Modified: February 24, 2015 1:38pm
Recently Released GASB 45 Valuation Report Indicates Substantial Savings to Continue into Future
Report Cites Settled Contracts, Resultant Drop in Claims Costs as Drivers of $136 Million Decline in 2014 from 2012; a Combined Savings of Nearly $200 Million Since 2010
ERIE COUNTY, NY— Today, Erie County Executive Mark C. Poloncarz announced Erie County (“the County”) is poised to save hundreds of millions of dollars in long term health care insurance costs, according to the most recent valuation report issued pursuant to Government Accounting Standards Board (“GASB”) Pronouncement 45 (“GASB 45”). The GASB’s Actuarial Accrued Liability in 2014 for Erie County’s future post-employment healthcare benefits, estimated in 2010 at $707,752,133 and in 2012 at $648,120,471 (a drop of 8%), declined further to $511,780,690 in the latest report, a reduction of $136.3 million or 21% just since 2012.
The significant and continuing reduction is attributable to expected reductions in retiree health care claims along with cost-saving provisions in new union contracts negotiated by the Poloncarz administration. Beginning on January 1, 2015 prescription coverage for retirees over the age of 65 was moved to an Employee Group Waiver Plan (“EGWP”), with resultant savings reflected in less costs than had been assumed in the 2012 GASB Valuation Report. Additionally, cost-saving provisions of contract ratifications with the CSEA Local 815, CSEA Local 815 Erie County Corrections Officer (“CO”) Unit and Teamsters Local 264 (“Teamsters”) including increased healthcare contributions, an increase in service to 15 years for healthcare benefits eligibility for these employees, and the elimination of retiree healthcare for those hired after the contract’s ratification have all contributed to the overall decline in long term liability as well.
“When the first analysis of the County’s projected long-term costs associated with retiree healthcare was completed in 2010, as Comptroller I knew the future cost was unmanageable and must be reduced. So as County Executive I have worked tirelessly to settle every major union contract with fair terms to our employees but also ensured long term savings accrue to the County. This latest report proves we have done exactly that with more than $136 million in long-term savings being identified,” said Poloncarz.
“Additionally, this report underscores the importance of the path of fiscal responsibility my administration has pursued since taking office in January 2012, and also clearly illustrates the positive impact that settling contracts can have on Erie County’s economic health,” Poloncarz added. “As we knew, expecting the county to fund 100% of health care for retirees was not only unrealistic and unsustainable but placed an enormous burden on all residents. As we forecasted, settling union contracts with fairness to all has resulted in tremendous savings to the county, today and into the future.”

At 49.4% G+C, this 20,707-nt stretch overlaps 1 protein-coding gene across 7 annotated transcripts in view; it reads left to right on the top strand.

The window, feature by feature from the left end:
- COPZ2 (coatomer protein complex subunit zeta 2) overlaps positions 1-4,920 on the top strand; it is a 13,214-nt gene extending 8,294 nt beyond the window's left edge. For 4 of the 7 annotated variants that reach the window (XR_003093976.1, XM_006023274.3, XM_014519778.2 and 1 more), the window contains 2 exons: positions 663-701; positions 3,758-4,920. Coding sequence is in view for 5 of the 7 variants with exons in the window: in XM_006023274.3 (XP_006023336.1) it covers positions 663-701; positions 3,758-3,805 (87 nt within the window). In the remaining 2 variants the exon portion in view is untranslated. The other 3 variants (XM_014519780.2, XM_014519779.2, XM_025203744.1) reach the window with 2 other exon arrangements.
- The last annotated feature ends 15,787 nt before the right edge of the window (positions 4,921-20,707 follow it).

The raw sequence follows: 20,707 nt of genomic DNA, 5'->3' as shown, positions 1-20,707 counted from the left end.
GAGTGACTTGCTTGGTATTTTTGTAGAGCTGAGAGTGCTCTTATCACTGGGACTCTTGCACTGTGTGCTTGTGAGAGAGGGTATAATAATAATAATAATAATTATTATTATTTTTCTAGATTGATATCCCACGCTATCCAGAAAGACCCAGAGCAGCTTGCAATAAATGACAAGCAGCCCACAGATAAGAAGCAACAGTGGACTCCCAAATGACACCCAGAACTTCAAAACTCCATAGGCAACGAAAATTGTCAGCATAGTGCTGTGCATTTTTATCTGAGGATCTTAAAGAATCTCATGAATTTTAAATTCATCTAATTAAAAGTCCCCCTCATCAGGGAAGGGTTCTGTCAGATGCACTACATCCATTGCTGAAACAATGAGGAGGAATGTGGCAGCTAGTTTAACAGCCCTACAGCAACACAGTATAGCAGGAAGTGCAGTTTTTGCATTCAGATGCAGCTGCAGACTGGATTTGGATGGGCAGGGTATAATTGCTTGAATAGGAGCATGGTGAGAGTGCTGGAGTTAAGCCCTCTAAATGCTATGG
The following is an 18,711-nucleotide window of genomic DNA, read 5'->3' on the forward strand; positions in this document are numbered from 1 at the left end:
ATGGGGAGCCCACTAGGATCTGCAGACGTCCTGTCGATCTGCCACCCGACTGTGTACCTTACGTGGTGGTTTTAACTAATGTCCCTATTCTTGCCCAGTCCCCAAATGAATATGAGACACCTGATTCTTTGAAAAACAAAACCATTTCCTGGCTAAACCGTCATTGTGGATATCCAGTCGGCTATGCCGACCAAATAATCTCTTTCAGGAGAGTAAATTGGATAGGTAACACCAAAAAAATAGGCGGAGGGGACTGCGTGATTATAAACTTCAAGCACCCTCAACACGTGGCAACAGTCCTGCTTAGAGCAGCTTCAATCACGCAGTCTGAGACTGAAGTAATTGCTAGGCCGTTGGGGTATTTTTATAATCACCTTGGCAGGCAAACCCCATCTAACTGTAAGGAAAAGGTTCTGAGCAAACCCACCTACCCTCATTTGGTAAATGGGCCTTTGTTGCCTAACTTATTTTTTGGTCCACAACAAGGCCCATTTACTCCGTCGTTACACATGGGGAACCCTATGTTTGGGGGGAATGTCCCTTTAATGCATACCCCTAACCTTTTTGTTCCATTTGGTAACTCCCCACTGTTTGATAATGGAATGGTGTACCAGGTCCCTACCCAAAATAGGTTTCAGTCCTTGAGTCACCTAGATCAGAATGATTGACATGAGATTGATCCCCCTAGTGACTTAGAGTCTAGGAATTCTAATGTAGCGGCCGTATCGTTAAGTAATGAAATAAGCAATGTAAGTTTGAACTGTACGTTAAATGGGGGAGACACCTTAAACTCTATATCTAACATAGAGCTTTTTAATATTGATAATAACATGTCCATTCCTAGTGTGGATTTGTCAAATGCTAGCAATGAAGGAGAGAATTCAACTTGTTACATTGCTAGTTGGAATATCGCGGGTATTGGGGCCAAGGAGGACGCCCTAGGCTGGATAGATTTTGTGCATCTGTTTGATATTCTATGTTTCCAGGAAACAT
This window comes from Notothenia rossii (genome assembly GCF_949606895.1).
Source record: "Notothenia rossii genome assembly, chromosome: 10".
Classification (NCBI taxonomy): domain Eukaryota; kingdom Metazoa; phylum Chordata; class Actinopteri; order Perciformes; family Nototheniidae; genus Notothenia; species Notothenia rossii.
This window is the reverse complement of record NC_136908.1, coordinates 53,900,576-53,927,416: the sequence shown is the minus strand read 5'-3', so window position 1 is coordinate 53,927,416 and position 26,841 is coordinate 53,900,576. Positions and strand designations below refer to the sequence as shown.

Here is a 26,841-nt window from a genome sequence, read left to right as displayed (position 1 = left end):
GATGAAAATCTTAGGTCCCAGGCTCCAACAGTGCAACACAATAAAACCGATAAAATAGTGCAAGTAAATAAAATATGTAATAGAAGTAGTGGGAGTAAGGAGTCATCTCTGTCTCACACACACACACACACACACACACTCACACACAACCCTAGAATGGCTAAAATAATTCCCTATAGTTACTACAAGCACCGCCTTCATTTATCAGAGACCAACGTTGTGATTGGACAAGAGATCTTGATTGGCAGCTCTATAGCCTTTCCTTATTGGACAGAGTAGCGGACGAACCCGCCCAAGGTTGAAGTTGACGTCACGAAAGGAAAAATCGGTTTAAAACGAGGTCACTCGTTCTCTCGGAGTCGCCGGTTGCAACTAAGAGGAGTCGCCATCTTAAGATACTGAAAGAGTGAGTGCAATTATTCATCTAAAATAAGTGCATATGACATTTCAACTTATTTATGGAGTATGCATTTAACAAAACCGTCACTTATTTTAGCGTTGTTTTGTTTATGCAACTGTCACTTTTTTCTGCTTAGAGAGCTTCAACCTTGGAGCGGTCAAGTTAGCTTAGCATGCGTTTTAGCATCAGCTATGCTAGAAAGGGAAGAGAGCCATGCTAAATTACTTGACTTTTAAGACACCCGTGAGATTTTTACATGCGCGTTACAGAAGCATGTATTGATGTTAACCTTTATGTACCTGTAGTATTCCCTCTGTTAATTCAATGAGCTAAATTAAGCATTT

A major reduction in the expected cash flow necessary to maintain retiree health care benefits is also evidenced in the recent GASB 45. For example, in 2012 the report anticipated that $40.1 million in cash flow would be required for such benefits in 2022; the 2014 report lowers that to $28.1 million. Overall, the 2014 report projects annual expected cash flow reductions of between $10-13 million for 2014-21 when compared to the 2012 report. The 2014 report, which does not consider the impact of future new hires, also projects similar drops in both liability and cash flow requirements for Erie Community College (“ECC”) and the Buffalo & Erie County Public Library.
Poloncarz continued, “The reductions in long term retiree healthcare liability and expected annual cash flow are encouraging and demonstrate what can happen when fair contracts are negotiated and ratified. My administration has done that, with fiscal responsibility and discipline resulting in outcomes that are beneficial to all residents and are part of a new attitude in Erie County.”
GASB is a national body that sets the standards for governmental accounting and reporting. Under GASB 45, public entities must account for, and report on their financial statements, the annual required contribution (“ARC”) for post-employment benefits (“OPEB”) in the same way they report pension contributions. The annual OPEB amount reported by employers is based on actuarially-determined amounts, rather than a “pay as you go” model that defers the liability to future generations. Public entities must use actuarial valuations to determine the accounting and reporting amounts expected in the future, and liabilities may be amortized for up to 30 years.
For more information on GASB and GASB 45, visit: http://www.osc.state.ny.us/localgov/pubs/opeb45faqs.htm